How to format your self-published book’s text

After the foreword, preface and introduction comes the bulk of your book – the main text. This is when Chapter 1 (or an prologue if you have one in your novel) begins.

Generally, each new chapter begins on the right (or odd numbered page). You may need to leave the left-side page blank between the table of contents/introduction and Chapter 1/Prologue.

Chapter Header
Next, you’ll need to decide how the chapter header will look. Will it appear a quarter way or half way down the page? Will it be centered or aligned to the left or the right? Will the chapter title (if there is on) be in a different font size or style than the chapter number? How much space will appear between the chapter number/name and the actual text of the chapter? Will there be any special symbols of illustrations that appear as decoration between the two?

There’s no right or wrong answer to any of these questions. The design mostly is about the how it reflects the book’s tone? The more flamboyant the book, then the more flamboyant the chapter title can be; the more utilitarian the book, then the more utilitarian the chapter title should be. Whichever approach you use, be sure to be consistent with it throughout the book. A chapter title that is in all caps in on p. 27 but that has only the first letter of each word capitalized on p. 46 looks sloppy and unprofessional.

As a side note, if writing an anthology of short stories or essays, each story/essay can be treated like a new chapter.

Drop caps
The first word of each chapter can have a drop cap if you like. A drop cap is when the first letter of the chapter’s first word is larger than the others and sometimes stylized. Microsoft Word has a drop cap function under its “Insert” function on the ribbon at the top of the screen. You only have a couple of style choices (traditional drop cap or in margin), but you can modify their size, font, style, color and more to suit your needs.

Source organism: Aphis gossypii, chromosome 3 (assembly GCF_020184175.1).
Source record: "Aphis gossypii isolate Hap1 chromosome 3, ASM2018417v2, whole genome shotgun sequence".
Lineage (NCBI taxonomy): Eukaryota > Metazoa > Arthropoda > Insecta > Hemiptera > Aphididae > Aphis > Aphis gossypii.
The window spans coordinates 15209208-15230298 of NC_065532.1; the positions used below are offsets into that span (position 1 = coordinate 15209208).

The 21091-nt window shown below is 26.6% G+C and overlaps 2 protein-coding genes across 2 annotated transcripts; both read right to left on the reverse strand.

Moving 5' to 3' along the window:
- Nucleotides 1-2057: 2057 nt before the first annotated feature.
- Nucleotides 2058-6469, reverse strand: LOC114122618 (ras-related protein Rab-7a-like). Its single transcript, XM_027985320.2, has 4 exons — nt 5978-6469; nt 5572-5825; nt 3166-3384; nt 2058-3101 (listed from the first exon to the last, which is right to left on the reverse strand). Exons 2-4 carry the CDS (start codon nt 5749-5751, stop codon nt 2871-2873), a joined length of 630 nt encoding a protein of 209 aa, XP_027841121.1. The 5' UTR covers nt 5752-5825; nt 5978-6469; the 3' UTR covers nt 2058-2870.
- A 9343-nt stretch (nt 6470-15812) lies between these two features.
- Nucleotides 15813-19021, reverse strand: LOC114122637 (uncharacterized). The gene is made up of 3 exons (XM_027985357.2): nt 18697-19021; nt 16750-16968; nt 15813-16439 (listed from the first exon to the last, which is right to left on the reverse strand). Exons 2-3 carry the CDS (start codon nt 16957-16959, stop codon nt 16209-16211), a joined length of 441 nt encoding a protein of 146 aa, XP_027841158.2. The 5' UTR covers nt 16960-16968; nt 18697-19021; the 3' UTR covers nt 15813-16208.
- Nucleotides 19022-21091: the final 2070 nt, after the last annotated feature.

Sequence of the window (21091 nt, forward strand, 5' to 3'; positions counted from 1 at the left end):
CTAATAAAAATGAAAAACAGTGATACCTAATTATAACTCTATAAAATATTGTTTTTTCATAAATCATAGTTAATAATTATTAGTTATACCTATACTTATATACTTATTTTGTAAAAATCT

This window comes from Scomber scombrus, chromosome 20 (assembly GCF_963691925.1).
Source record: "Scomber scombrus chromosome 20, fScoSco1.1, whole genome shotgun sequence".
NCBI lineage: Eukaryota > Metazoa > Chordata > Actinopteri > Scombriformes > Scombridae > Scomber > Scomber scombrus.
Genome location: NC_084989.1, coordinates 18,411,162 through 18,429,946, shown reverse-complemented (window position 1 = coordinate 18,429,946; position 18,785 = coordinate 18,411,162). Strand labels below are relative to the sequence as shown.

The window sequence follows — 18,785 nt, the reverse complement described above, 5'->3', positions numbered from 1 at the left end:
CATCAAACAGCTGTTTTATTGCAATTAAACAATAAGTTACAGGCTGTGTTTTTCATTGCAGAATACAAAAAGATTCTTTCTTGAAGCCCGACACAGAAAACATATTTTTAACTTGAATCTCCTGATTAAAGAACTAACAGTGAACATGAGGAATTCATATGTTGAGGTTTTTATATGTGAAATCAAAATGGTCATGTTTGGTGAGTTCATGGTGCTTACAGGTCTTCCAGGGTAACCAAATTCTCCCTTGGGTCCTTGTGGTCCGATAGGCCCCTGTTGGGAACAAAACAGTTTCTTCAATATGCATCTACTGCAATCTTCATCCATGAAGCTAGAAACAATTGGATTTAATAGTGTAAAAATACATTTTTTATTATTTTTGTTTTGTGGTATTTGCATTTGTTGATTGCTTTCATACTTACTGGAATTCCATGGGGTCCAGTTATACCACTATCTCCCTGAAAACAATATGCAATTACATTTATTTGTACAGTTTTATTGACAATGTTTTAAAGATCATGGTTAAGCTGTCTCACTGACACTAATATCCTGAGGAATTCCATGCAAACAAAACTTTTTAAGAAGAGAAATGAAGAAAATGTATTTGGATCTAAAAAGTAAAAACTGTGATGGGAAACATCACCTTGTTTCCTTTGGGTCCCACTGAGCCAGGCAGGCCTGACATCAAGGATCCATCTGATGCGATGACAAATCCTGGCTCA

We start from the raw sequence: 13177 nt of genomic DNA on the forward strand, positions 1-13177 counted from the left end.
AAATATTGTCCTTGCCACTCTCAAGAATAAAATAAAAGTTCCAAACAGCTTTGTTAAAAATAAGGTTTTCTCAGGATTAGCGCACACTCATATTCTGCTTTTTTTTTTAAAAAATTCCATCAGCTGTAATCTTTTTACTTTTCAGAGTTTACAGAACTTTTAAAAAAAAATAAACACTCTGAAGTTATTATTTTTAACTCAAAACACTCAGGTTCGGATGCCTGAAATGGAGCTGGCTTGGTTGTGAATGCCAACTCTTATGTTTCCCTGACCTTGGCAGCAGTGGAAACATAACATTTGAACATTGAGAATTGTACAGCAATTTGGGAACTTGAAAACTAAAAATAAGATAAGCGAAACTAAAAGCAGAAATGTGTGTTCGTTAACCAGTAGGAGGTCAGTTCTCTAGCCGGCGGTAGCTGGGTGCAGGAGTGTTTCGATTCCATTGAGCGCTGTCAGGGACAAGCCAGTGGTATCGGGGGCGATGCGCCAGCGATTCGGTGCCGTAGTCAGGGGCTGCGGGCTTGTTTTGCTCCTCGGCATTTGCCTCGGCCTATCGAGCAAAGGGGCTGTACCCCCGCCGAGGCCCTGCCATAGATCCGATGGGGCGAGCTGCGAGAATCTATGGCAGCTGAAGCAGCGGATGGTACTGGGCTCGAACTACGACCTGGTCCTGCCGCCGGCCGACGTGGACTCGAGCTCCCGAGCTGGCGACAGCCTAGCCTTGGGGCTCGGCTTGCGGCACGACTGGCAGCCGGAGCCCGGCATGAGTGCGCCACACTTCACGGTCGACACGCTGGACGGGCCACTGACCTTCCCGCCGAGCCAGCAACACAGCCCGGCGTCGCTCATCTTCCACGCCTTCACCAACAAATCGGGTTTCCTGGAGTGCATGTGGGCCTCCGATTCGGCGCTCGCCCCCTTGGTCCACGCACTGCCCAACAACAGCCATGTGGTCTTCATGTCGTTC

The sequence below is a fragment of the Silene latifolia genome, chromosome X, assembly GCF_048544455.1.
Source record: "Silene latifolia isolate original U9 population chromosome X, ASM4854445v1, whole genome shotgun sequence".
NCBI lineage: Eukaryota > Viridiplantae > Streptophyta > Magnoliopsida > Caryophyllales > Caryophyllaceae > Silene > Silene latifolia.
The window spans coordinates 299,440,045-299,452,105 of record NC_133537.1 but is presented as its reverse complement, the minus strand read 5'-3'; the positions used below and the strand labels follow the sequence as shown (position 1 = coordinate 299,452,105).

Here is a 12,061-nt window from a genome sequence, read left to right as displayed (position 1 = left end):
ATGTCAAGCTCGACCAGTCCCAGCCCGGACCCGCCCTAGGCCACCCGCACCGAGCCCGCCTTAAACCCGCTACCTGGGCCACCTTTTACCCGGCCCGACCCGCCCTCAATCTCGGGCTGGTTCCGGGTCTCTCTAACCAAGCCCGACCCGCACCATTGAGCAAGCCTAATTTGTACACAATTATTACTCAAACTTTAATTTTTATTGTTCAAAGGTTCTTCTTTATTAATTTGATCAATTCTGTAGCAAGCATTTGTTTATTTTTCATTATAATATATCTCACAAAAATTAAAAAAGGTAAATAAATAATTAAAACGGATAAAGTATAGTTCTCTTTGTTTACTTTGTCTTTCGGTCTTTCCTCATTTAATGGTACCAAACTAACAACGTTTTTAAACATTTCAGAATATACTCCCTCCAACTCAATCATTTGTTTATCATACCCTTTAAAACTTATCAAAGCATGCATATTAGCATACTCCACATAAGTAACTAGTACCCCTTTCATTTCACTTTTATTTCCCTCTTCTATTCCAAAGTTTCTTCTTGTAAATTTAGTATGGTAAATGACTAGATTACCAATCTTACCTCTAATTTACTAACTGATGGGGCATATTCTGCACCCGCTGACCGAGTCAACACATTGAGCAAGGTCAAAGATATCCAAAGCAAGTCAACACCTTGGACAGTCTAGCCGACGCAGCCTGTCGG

Text can be centered or the margins on the page’s right side either can be ragged or set up so that the last letter of every line stops at the same spot (except in a paragraph’s last line). The option you choose is the text’s alignment. In Microsoft Word, opt for the “Justify” alignment, so that all letters end in a standard straight row.

This either can refer to the alignment selected or to where your lines end at the bottom of the page. Regarding the latter, presuming the text fills the entire page, you want the last line of every page to end at exactly where the bottom margin begins. You wouldn’t want the text to end a half-inch from the page’s edge on an even-numbered page but then 4/7 of an inch from the page’s edge on the facing odd-numbered page, as this would look amateurish.


My name is Rob Bignell. I’m an affordable, professional editor who runs Inventing Reality Editing Service, which meets the manuscript needs of writers both new and published. I also offer a variety of self-publishing services. During the past decade, I’ve helped more than 300 novelists and nonfiction authors obtain their publishing dreams at reasonable prices. I’m also the author of the 7 Minutes a Day… writing guidebooks, four nonfiction hiking guidebook series, and the literary novel Windmill. Several of my short stories in the literary and science fiction genres also have been published.